“Green pastures are before me
Which yet I have not seen;
Bright skies will soon be o’er me
Where darkest clouds have been”
Emilie Loring started books with a theme, and Bright Skies‘ theme was renewal. On the eve of war, Cam Fulton and Patricia Carey’s whirlwind romance led to a marriage proposal, but Pat reneged when Cam was ordered overseas. Now, two years later, both have returned from war service, and it’s time to settle things between them.
Bright Skies is set in Hawaii, where images of Pearl Harbor seared war’s reality into the collective minds and hearts of Americans. But peace and paradise have now returned.
From where she sat in a fan-back, lacy wicker chair Patricia Carey watched the paddling, swimming surfers on a sea sparkling in stripes of emerald, sapphire, and, where the sun warmed it, rosy gold, which curved into white-plumed surf as it rolled beachward. It was such a day as the gods are prodigal of in Honolulu. The bowl of the sky was a deep blue with slowly sailing white clouds whipped into fringe at the edges by the same fragrance-laden trade wind that was waving the banyan leaves in the court beyond. Distant pale blue mountains lifted peaks into the sky, and nearer at hand Diamond Head, with its fluted cones, dipped into the iridescent sea.
Pink and green, the colors of spring and new growth, are everywhere.
The window revealed velvet lawns tinted pink in the afterglow…
The mirror above the fireplace… gave back Pat’s lime-green frock…
A plane with rose-tipped silver wings hummed overhead and vanished.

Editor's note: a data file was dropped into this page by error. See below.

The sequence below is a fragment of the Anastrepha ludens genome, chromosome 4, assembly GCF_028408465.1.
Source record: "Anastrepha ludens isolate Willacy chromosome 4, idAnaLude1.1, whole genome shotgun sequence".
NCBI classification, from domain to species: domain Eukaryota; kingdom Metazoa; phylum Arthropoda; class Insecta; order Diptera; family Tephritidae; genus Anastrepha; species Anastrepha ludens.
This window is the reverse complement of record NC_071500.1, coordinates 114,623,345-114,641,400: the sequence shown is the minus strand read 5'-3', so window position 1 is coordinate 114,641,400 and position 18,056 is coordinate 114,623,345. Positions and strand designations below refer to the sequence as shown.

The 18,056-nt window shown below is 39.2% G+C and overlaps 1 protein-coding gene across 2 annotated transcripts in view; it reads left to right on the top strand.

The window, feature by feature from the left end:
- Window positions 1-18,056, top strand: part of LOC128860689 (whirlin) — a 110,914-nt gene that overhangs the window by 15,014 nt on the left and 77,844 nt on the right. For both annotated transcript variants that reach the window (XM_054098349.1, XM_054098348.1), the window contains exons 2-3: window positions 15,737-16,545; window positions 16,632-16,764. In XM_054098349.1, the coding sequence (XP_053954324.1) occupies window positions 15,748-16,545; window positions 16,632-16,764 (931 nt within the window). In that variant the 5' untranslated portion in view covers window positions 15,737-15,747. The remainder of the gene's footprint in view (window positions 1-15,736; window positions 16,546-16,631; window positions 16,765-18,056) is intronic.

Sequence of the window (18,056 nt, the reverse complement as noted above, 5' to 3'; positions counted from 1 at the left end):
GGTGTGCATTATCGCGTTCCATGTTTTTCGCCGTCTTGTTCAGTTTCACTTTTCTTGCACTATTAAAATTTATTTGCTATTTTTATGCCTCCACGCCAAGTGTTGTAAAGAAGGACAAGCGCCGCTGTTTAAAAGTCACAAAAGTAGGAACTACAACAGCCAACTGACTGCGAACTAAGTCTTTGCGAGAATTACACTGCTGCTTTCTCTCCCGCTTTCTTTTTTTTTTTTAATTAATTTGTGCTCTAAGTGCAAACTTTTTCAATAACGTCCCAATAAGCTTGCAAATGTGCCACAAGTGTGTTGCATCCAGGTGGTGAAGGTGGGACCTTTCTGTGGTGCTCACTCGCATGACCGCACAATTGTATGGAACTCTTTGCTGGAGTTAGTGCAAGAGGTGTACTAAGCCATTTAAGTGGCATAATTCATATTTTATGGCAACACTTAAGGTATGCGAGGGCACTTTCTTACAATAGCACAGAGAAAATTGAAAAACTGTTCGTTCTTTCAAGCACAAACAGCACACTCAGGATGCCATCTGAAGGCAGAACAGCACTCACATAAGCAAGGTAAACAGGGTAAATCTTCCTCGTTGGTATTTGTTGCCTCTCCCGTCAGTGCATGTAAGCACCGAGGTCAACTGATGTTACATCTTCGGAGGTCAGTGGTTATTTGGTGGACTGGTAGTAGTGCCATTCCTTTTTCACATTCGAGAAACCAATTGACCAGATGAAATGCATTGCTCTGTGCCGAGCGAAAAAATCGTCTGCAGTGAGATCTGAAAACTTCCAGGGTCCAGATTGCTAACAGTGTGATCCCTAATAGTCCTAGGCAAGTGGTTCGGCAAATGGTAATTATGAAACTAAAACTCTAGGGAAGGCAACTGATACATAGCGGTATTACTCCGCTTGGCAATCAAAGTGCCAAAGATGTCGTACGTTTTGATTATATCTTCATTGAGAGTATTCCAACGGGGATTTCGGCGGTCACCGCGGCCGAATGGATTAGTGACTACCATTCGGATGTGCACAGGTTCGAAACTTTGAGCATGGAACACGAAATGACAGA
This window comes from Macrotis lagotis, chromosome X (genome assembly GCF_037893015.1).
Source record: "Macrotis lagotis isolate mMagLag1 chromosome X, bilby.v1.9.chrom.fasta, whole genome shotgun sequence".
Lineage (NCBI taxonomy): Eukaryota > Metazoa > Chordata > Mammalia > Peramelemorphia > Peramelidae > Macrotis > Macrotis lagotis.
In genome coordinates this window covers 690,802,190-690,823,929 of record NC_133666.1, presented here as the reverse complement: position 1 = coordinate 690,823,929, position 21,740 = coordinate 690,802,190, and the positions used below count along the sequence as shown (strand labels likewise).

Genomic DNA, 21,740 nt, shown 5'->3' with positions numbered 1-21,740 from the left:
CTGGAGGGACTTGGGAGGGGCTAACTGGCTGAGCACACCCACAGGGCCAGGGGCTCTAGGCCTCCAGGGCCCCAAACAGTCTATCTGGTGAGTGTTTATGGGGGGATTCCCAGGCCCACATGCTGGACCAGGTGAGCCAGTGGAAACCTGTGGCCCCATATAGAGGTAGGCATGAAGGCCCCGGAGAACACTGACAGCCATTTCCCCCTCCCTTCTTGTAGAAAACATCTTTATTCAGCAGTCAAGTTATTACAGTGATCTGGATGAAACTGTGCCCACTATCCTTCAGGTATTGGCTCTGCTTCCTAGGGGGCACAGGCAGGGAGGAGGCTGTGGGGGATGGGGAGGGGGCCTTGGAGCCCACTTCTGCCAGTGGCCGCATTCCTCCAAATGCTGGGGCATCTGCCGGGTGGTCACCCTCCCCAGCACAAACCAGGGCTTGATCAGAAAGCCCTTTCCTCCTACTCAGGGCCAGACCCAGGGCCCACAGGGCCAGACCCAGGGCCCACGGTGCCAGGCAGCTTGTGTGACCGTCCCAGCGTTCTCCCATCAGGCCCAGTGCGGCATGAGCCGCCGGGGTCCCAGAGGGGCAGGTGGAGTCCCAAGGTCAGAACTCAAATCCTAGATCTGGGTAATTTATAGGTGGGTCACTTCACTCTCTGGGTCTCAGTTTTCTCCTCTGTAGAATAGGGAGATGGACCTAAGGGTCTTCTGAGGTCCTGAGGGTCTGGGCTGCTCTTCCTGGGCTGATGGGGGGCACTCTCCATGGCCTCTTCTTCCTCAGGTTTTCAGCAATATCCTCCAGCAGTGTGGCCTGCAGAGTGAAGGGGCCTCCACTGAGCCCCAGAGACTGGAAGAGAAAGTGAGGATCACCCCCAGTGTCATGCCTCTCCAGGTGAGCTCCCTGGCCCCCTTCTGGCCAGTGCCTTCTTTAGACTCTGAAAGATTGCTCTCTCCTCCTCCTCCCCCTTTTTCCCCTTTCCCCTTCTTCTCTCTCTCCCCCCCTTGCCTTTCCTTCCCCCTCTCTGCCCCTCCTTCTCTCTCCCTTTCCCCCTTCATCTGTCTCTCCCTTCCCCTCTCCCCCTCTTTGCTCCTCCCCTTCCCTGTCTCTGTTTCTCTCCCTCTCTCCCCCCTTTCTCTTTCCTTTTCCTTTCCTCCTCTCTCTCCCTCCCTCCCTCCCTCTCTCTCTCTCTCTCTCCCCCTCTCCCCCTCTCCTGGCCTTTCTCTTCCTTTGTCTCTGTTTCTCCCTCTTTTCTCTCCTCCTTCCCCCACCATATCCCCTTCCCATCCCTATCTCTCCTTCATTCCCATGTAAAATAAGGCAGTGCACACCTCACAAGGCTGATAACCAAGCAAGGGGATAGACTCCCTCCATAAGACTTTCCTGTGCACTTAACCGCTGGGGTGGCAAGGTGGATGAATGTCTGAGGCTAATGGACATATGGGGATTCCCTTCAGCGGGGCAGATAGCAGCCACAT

…Pat came down the stairs in a soft green frock, carrying an overnight case. The gloves in her right hand were the exact shade of pink of the mammoth rose in her flower hat.
First, the breeze is scented with hibiscus, then laden with heliotrope, spicy with ginger, and finally,
The rain-washed world smelled as if it had been sprayed with flower scents.
Restrictions have been lifted, and there are fashion shows again–one of Emilie’s passions.
From the wings she watched the professional models walk with measured tempo, grace and style across the stage to the accompaniment of the muted strings and brasses of the Royal Hawaiian Band. The black-haired girl with the brilliantly painted mouth was showing play clothes. The girl with titian hair in the silver gauze frock, modeling the evening line–formals were being worn low and long again–turned to the right, to the left, smiled her bright, meaningless smile.
The palm-bordered terrace was colorful and glittering with smartly dressed women and men coming and going like a continuous style show.
Food is no longer rationed, either, and Emilie indulges with no fewer than three tea parties, a juicy, steak dinner, and Sultana Roll for dessert.
“Luscious. Better than I dreamed.” Velma Dane drew a long sigh of satisfaction. “Since we went to war Sultana Roll has been the forgotten dessert.”
Sultana Roll is still forgotten. Do an image search for it, and you will see raisin-studded pastries, not at all the dessert that Emilie meant. The original, frozen dessert appeared in The Fannie Farmer Boston Cooking School Cookbook in 1896. Shall we give it a try?
Sultana Roll: Line round molds or tin boxes with pistachio ice cream. Sprinkle with sultana raisins which have been soaked 1 hour in brandy. Fill the centers with vanilla ice cream or whipped cream. Cover with pistachio ice cream. Freeze until firm. Slice to serve and top with claret sauce.
Claret Sauce: Boil 1 cup sugar and 1/4 cup water 8 minutes. Cool slightly and add 1/3 cup claret.
Cam smoked and thought while the Filipino removed plates and substituted others of glass holding slices of pistachio ice cream, looking like pale green islands with snowy centers entirely surrounded by a claret-red sea.